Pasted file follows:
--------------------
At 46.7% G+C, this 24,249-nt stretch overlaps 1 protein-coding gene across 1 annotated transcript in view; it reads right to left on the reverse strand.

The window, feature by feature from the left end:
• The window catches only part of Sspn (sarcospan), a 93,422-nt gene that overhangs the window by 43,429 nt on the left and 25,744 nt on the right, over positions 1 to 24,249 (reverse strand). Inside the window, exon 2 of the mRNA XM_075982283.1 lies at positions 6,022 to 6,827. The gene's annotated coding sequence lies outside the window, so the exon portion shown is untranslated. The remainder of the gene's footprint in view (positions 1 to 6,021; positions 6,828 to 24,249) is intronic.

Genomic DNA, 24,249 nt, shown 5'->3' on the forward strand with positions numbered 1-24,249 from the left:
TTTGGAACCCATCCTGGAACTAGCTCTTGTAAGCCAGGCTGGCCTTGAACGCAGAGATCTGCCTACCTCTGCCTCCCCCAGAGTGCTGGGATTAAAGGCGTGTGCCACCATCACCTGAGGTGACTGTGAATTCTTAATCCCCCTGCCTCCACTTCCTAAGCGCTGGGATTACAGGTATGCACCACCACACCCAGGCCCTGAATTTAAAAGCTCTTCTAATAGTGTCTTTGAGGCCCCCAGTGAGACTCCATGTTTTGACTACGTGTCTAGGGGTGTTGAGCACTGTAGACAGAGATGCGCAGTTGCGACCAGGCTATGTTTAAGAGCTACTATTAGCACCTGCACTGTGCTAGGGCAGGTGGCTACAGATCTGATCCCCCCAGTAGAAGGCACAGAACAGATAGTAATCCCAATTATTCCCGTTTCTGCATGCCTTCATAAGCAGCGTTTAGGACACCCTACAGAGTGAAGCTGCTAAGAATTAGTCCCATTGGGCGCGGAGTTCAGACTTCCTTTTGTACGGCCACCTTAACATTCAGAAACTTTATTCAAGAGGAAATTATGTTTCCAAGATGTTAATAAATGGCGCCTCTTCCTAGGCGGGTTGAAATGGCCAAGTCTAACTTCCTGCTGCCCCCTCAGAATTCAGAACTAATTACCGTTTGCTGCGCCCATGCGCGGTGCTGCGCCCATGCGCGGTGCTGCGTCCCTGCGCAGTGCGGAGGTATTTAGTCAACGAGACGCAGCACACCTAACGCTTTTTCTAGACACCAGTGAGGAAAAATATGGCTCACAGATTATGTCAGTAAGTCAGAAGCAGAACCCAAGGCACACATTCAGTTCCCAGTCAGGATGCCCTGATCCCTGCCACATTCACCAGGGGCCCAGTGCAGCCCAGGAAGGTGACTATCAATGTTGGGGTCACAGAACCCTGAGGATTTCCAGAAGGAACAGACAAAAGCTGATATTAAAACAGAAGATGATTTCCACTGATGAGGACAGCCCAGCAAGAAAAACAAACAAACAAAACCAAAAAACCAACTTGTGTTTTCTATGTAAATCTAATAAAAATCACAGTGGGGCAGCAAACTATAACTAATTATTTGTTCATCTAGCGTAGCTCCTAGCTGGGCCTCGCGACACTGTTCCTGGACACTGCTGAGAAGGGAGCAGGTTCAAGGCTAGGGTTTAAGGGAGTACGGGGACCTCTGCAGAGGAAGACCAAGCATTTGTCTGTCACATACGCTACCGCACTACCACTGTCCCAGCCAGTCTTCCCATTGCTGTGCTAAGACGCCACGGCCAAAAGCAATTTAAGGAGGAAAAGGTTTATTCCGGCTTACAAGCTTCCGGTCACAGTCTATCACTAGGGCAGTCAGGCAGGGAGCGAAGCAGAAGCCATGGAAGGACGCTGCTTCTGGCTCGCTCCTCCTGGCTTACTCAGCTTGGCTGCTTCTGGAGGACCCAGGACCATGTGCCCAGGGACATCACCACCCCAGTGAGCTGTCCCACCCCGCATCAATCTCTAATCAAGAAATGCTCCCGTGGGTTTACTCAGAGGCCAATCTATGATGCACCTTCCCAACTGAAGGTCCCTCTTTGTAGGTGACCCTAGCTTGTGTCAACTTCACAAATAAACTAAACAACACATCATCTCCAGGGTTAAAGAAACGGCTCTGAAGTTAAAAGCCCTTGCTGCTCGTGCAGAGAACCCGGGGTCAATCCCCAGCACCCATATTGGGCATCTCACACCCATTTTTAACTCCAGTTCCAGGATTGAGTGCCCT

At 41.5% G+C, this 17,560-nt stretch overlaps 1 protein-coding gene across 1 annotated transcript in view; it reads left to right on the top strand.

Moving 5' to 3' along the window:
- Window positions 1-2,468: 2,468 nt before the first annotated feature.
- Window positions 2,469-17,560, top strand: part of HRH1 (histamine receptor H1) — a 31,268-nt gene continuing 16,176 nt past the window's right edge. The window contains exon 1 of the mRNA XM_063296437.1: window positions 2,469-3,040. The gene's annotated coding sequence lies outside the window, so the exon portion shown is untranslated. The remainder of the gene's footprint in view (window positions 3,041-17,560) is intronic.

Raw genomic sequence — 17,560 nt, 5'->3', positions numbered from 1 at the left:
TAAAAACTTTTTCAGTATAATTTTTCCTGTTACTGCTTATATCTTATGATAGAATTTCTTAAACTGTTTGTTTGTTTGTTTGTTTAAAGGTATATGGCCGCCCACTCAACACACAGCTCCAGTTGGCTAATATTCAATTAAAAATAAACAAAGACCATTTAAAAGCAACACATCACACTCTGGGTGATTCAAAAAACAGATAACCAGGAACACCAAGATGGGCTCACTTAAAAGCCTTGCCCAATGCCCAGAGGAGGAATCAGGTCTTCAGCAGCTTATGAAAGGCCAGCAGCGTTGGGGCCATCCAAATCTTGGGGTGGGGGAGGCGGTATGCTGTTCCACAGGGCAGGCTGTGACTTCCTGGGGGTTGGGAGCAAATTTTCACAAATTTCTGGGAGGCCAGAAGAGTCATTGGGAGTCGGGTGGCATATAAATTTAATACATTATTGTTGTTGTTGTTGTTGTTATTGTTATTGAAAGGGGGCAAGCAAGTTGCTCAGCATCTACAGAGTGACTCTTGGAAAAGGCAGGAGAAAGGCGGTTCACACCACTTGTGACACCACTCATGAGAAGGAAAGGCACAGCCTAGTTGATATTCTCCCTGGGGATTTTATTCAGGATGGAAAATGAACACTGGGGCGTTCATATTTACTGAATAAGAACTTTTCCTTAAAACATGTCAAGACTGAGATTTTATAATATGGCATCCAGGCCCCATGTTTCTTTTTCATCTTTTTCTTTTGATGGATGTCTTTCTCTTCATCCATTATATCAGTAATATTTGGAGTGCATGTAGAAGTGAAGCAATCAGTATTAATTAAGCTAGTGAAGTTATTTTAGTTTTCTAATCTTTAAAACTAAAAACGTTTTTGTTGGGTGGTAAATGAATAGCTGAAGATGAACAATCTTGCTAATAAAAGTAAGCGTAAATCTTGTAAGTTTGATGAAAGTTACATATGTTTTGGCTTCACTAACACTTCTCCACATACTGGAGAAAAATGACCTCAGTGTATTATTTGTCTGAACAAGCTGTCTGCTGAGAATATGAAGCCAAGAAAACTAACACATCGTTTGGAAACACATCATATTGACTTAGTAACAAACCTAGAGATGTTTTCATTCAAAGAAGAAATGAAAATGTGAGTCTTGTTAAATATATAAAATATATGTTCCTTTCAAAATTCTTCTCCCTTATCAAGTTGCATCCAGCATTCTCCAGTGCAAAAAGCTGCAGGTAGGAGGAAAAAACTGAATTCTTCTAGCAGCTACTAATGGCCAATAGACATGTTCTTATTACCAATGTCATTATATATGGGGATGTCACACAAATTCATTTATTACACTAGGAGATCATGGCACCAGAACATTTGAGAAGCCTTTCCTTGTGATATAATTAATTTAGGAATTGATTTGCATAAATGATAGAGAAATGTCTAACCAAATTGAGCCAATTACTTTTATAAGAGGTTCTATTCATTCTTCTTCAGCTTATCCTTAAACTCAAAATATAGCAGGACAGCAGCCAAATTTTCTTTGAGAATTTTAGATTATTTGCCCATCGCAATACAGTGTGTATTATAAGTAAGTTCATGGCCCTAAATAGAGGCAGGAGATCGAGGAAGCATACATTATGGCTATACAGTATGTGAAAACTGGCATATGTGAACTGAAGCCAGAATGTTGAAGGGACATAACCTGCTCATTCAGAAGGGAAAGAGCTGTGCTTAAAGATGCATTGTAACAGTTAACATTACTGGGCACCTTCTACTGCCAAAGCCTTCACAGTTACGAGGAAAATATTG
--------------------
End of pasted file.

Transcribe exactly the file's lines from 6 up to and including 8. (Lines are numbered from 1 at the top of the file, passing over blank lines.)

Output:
At 41.5% G+C, this 17,560-nt stretch overlaps 1 protein-coding gene across 1 annotated transcript in view; it reads left to right on the top strand.

Moving 5' to 3' along the window:
- Window positions 1-2,468: 2,468 nt before the first annotated feature.